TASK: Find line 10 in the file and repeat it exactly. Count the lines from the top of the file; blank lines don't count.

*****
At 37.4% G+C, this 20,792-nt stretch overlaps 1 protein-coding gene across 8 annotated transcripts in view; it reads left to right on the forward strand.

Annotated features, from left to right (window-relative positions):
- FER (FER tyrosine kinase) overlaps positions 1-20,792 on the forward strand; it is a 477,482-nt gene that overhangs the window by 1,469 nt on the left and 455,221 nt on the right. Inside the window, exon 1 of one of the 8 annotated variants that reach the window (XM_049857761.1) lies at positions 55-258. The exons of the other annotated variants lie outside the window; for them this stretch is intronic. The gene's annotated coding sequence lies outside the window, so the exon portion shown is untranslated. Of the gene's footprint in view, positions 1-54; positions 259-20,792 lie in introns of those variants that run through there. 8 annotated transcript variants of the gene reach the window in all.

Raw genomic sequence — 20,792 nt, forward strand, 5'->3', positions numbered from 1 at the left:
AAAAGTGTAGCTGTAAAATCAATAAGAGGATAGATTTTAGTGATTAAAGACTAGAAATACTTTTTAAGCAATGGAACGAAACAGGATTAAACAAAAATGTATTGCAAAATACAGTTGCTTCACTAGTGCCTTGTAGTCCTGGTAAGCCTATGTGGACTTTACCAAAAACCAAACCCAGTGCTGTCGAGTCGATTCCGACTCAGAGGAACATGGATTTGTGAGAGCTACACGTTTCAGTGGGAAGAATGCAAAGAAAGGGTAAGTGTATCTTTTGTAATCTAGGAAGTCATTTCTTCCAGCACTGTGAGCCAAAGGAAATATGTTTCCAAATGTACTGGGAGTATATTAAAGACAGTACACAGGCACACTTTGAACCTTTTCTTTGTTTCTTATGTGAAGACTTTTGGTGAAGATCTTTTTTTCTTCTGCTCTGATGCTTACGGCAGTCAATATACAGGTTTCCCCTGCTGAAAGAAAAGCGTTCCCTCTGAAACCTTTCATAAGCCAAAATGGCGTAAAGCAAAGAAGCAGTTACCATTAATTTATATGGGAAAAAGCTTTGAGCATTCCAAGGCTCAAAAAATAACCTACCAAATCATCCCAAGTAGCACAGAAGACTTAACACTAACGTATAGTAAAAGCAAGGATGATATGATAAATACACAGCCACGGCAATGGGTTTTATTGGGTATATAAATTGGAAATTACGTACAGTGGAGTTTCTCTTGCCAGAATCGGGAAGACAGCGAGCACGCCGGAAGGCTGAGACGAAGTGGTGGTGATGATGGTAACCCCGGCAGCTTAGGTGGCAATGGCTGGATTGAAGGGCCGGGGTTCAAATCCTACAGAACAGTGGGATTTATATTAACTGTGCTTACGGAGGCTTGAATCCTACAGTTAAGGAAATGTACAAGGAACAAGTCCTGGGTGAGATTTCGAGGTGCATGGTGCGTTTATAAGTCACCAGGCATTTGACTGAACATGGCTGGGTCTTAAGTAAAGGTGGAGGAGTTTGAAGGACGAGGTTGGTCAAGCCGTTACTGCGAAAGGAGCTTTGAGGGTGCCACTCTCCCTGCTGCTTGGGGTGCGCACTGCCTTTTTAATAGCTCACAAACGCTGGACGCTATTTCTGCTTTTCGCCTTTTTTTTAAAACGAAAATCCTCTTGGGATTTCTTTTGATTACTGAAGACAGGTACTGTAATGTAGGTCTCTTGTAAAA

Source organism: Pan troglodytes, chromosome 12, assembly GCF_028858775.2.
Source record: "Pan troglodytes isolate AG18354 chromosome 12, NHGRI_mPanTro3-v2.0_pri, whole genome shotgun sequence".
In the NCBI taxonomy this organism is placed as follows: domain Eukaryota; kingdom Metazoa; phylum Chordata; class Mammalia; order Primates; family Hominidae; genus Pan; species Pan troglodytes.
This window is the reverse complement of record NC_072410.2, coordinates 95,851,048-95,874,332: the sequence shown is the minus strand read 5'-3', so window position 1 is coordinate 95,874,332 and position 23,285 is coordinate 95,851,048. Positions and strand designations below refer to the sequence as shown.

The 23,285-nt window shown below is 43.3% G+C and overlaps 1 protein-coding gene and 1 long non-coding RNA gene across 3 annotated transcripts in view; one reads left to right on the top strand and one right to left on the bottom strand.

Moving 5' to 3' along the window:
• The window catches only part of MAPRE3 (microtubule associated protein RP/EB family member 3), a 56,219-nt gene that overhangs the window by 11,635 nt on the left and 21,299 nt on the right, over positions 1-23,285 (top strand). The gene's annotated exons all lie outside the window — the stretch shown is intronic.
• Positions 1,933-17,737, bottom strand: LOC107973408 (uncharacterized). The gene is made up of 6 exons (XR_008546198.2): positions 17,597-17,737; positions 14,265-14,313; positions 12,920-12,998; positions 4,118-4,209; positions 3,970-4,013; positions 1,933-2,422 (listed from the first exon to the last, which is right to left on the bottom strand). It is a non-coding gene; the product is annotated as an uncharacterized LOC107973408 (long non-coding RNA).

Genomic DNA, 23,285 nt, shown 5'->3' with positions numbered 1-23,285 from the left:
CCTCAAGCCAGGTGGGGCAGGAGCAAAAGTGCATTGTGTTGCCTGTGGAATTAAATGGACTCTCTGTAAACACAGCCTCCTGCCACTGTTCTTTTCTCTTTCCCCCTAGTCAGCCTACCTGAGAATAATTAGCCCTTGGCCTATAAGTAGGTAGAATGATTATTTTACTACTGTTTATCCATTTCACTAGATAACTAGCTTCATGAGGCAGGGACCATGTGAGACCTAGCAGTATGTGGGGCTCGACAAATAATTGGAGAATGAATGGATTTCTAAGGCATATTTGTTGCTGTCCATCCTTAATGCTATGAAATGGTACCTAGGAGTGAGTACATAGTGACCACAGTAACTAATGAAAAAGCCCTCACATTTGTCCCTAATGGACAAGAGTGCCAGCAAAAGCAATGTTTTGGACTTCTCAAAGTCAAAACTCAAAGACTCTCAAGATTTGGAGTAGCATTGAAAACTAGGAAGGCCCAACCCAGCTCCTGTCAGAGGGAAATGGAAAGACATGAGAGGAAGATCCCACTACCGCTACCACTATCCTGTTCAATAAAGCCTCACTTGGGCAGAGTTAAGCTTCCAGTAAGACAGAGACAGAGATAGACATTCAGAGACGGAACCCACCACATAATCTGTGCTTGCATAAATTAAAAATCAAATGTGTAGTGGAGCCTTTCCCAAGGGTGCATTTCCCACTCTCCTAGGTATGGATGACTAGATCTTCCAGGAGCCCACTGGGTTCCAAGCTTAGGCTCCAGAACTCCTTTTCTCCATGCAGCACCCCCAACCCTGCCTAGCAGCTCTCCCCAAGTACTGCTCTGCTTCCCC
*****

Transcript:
The 23,285-nt window shown below is 43.3% G+C and overlaps 1 protein-coding gene and 1 long non-coding RNA gene across 3 annotated transcripts in view; one reads left to right on the top strand and one right to left on the bottom strand.